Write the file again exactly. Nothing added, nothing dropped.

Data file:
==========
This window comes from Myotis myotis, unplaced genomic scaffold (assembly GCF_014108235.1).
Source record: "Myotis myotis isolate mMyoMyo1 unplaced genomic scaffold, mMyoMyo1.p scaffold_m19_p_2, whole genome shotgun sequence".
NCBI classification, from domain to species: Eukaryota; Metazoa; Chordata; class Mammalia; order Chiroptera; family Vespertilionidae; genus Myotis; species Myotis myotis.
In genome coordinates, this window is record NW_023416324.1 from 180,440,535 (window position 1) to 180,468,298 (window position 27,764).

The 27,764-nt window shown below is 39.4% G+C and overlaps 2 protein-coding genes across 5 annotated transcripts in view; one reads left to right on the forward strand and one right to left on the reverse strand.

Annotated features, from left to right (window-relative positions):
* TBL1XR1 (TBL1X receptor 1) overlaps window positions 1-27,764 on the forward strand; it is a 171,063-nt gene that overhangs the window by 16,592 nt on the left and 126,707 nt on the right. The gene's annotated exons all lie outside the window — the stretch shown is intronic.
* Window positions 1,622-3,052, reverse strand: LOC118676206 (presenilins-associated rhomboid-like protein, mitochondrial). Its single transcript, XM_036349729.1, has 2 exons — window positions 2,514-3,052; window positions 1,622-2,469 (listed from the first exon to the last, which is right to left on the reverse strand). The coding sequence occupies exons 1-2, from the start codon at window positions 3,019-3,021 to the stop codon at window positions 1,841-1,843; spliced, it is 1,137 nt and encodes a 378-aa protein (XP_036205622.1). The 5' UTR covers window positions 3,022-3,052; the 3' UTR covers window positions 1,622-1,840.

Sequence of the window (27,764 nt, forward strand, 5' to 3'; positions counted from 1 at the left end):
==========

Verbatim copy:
This window comes from Myotis myotis, unplaced genomic scaffold (assembly GCF_014108235.1).
Source record: "Myotis myotis isolate mMyoMyo1 unplaced genomic scaffold, mMyoMyo1.p scaffold_m19_p_2, whole genome shotgun sequence".
NCBI classification, from domain to species: Eukaryota; Metazoa; Chordata; class Mammalia; order Chiroptera; family Vespertilionidae; genus Myotis; species Myotis myotis.
In genome coordinates, this window is record NW_023416324.1 from 180,440,535 (window position 1) to 180,468,298 (window position 27,764).

The 27,764-nt window shown below is 39.4% G+C and overlaps 2 protein-coding genes across 5 annotated transcripts in view; one reads left to right on the forward strand and one right to left on the reverse strand.

Annotated features, from left to right (window-relative positions):
* TBL1XR1 (TBL1X receptor 1) overlaps window positions 1-27,764 on the forward strand; it is a 171,063-nt gene that overhangs the window by 16,592 nt on the left and 126,707 nt on the right. The gene's annotated exons all lie outside the window — the stretch shown is intronic.
* Window positions 1,622-3,052, reverse strand: LOC118676206 (presenilins-associated rhomboid-like protein, mitochondrial). Its single transcript, XM_036349729.1, has 2 exons — window positions 2,514-3,052; window positions 1,622-2,469 (listed from the first exon to the last, which is right to left on the reverse strand). The coding sequence occupies exons 1-2, from the start codon at window positions 3,019-3,021 to the stop codon at window positions 1,841-1,843; spliced, it is 1,137 nt and encodes a 378-aa protein (XP_036205622.1). The 5' UTR covers window positions 3,022-3,052; the 3' UTR covers window positions 1,622-1,840.

Sequence of the window (27,764 nt, forward strand, 5' to 3'; positions counted from 1 at the left end):